Black-Gloss Ware artifacts, unearthed at the Phoenician-Punic site of Motya (Sicily, Italy), dating back from the end of 6th to the early 4th century BC, have been investigated. Mineralogical, petrographical and chemical characterization has been performed to elucidate the technological aspects, to distinguish locally manufactured pottery from those imported and to provide information on raw materials used for their production. A multi-analytical approach based on optical microscopy, mu-Raman spectroscopy, scanning electron microscopy and X-ray diffraction investigations has been used. Results show that the internal body is composed of quartz, K-feldspar, plagioclase feldspar, pyroxene, mica, gehlenite and hematite. In addition, magnetite, hercynite and amorphous carbon occur in the black gloss. On the basis of these mineralogical assemblages, we can infer that the ceramic artifacts were exposed to similar firing temperatures and fO(2), i.e. estimated T in the range 950-1100 degrees C under oxidizing-reducing-oxidizing conditions. (C) 2014 Elsevier B.V. All rights reserved.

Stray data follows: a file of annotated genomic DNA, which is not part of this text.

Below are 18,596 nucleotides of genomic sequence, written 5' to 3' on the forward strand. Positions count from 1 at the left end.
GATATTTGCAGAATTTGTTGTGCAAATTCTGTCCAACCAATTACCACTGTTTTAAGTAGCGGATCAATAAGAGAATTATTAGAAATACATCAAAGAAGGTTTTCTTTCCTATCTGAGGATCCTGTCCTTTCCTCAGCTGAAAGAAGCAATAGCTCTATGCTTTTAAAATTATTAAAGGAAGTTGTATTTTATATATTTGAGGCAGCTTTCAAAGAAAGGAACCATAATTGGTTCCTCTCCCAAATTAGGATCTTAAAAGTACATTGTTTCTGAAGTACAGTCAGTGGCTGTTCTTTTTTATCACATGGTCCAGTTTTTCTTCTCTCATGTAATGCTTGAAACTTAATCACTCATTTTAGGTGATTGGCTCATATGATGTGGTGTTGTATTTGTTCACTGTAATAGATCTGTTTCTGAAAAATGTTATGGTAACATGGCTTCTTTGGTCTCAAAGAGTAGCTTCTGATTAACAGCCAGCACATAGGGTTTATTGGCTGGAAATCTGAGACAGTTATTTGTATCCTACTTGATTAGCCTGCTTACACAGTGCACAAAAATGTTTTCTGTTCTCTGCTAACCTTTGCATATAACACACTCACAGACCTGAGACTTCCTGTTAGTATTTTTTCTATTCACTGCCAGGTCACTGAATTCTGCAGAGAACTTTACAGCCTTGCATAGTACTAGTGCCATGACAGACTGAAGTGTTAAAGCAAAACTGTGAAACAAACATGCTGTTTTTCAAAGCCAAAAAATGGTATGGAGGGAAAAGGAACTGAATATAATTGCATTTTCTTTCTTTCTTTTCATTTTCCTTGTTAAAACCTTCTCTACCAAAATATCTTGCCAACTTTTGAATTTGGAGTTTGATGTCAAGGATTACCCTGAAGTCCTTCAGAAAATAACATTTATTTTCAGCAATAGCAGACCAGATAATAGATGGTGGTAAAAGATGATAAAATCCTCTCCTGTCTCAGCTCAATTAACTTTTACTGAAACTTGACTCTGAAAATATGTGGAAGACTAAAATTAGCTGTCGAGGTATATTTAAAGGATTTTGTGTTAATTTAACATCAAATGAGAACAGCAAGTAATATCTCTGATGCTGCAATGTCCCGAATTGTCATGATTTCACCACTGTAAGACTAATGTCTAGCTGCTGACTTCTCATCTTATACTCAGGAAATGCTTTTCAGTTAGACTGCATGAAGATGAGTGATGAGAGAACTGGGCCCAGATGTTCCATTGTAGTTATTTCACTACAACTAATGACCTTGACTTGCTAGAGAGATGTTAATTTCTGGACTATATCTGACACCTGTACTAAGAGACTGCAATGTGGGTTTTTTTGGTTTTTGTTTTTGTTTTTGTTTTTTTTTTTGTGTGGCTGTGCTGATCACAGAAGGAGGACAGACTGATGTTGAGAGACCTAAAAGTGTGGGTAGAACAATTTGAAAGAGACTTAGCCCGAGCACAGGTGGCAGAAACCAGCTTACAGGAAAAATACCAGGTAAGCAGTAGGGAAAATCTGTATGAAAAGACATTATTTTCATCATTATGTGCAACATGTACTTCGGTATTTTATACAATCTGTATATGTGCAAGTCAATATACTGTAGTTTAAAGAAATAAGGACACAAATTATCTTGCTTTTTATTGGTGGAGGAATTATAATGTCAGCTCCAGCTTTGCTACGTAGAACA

|Titolo:||Technological fingerprints of Black-Gloss Ware from Motya (Western Sicily, Italy)|
DE VITO, Caterina (Corresponding author)
|Data di pubblicazione:||2014|
|Appartiene alla tipologia:||01a Articolo in rivista|